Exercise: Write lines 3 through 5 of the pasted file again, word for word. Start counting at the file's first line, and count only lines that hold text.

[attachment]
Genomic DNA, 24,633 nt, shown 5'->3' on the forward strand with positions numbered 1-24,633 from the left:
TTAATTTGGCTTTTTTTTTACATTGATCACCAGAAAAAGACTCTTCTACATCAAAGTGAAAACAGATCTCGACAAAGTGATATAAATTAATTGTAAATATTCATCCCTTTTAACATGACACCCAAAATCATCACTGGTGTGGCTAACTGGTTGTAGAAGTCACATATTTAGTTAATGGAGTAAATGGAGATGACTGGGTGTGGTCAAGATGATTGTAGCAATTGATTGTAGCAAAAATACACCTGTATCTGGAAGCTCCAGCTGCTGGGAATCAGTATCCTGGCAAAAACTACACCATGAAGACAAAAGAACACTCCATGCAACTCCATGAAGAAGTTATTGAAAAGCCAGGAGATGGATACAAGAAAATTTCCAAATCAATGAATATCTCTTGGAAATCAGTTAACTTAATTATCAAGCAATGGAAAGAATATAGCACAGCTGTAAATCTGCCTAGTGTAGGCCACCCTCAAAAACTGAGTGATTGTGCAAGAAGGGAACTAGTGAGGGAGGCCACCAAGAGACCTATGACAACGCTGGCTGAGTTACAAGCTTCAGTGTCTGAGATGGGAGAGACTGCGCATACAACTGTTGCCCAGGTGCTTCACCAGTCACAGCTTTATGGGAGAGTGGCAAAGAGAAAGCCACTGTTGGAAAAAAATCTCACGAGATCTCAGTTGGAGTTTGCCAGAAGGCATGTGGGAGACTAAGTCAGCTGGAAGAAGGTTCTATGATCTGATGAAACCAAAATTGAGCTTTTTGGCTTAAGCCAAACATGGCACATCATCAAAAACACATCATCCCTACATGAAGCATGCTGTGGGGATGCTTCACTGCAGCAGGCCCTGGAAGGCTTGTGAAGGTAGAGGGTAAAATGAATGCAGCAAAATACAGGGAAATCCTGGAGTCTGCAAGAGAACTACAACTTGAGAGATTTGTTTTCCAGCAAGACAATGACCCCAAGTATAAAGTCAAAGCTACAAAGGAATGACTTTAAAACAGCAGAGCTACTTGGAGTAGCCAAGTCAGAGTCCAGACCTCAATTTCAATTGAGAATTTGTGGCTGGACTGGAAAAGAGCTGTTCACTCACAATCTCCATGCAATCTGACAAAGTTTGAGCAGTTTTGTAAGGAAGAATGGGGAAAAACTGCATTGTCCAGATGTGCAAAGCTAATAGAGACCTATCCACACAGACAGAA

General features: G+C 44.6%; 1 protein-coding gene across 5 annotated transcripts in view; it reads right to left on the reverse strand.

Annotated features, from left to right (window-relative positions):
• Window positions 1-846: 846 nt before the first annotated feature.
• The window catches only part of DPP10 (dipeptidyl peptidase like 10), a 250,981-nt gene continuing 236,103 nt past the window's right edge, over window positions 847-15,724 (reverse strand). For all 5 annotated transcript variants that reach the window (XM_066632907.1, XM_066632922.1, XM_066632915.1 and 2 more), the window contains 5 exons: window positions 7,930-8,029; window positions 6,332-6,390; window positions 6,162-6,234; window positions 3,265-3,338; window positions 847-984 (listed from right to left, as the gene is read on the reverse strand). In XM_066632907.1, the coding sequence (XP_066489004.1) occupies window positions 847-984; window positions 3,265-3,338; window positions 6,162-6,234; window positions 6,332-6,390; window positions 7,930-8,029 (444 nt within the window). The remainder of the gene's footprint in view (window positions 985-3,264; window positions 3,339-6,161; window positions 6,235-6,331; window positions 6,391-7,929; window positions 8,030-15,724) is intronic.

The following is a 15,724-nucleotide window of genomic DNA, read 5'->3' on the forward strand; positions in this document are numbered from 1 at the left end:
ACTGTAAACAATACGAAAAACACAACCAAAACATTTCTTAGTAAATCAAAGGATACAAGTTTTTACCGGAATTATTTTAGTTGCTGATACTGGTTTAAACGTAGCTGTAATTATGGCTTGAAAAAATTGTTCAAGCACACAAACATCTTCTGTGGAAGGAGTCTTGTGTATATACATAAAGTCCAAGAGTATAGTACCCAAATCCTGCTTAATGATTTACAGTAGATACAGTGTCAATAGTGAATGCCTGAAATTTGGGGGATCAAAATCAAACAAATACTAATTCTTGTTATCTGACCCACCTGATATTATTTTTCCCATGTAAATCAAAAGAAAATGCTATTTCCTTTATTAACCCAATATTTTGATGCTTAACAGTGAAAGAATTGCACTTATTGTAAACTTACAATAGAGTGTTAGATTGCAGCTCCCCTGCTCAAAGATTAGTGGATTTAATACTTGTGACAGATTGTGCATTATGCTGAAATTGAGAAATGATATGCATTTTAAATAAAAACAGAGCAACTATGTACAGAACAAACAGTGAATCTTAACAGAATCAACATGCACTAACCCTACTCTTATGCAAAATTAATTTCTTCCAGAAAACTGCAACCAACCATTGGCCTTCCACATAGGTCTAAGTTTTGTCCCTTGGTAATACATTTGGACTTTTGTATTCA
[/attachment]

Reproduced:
General features: G+C 44.6%; 1 protein-coding gene across 5 annotated transcripts in view; it reads right to left on the reverse strand.

Annotated features, from left to right (window-relative positions):
• Window positions 1-846: 846 nt before the first annotated feature.